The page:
ROM Part 2: How to Maximize Your Return on Meetings

by 

Josh Lowy

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This is Part 2 of a series on helping organizations think differently about their Return on Meetings. You can check out Part 1 right here. In this entry, we'll examine how you can solve the most common, costly problems with meetings and optimize your team's output.

Are you making the most of your meetings? For many modern companies, meetings have become infamous wastes of time. This is unfortunate. In truth, meetings have unparalleled potential to catalyze team collaboration and produce profound results. But they have to be conducted and managed correctly.

Your meetings are an investment. And to optimize your Return on Meetings (ROM), you must focus on the following two factors:

  1. Reducing the cost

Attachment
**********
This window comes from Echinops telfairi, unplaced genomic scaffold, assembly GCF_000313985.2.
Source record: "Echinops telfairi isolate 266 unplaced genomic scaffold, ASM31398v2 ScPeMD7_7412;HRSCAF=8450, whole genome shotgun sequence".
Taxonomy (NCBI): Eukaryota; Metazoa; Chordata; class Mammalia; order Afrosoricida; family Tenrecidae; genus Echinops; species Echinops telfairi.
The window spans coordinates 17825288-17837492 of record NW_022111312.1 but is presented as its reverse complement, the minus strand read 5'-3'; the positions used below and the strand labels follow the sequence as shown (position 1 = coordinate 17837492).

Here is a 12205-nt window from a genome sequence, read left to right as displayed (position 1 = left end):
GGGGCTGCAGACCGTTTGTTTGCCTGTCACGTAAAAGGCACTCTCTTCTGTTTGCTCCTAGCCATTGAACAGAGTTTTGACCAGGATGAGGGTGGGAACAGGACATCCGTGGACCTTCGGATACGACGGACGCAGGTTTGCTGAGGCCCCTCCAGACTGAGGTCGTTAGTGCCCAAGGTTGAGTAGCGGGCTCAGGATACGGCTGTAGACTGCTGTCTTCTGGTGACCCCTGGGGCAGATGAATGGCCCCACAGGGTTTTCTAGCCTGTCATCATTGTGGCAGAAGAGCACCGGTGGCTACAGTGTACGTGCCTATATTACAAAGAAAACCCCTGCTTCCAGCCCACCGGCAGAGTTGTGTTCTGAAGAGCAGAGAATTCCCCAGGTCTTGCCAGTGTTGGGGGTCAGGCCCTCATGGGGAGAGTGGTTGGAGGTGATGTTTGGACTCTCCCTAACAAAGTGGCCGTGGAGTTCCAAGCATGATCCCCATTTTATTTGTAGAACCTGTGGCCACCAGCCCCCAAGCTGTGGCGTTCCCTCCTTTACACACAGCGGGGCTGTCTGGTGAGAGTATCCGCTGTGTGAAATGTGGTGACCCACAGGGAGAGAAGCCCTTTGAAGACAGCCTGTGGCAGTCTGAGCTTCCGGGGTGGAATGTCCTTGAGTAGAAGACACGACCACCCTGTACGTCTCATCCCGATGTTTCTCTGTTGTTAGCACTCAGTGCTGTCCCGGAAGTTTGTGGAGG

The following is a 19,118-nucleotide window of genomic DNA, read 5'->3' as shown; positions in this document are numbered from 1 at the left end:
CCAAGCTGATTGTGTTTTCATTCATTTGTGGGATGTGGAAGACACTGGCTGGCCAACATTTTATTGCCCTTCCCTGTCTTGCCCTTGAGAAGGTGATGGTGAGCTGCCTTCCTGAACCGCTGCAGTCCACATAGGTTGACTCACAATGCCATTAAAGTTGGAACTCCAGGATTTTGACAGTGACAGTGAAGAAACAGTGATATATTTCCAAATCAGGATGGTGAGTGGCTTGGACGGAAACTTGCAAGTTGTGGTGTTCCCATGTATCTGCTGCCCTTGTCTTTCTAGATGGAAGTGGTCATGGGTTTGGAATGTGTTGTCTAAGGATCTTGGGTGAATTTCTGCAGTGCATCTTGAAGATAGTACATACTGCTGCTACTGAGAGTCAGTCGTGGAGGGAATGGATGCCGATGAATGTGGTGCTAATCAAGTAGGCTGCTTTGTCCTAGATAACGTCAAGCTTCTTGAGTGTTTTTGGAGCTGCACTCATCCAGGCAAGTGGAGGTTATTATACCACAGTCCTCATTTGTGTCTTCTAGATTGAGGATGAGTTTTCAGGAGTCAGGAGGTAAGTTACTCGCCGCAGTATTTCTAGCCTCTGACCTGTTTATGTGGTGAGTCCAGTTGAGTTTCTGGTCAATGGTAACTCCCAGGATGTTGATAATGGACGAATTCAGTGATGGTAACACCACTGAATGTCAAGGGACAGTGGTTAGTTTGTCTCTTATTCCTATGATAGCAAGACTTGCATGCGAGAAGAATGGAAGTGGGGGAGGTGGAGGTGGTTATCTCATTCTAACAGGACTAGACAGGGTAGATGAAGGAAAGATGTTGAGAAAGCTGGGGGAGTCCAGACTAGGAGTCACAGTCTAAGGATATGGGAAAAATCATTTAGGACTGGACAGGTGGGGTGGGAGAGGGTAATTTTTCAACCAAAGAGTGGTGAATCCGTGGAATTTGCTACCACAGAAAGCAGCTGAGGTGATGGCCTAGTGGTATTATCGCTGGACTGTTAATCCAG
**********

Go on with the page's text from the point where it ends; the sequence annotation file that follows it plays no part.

2. Increasing the output

As we discussed in the first part of this series, there are five common pitfalls that most businesses experience in their meetings. Now, let's revisit each of these obstacles and learn how we can transform them into advantages. Here's how you can maximize your ROM:

Believe in the Almighty Agenda

Either come prepared to meetings with an agenda or come prepared to waste valuable time and resources.

There's a good reason why Facebook COO Sheryl Sandberg leverages a list-style meeting plan and Amazon CEO Jeff Bezos relies on six-page memos. Both agenda styles allow them to align all meeting attendees on important objectives. But that's far from the only advantage. Putting together a pre-planned agenda allows you to tap into some amazing benefits. Here are a few of our favorites:

  1. Don't know if a meeting is necessary? Putting together an agenda will answer this right away.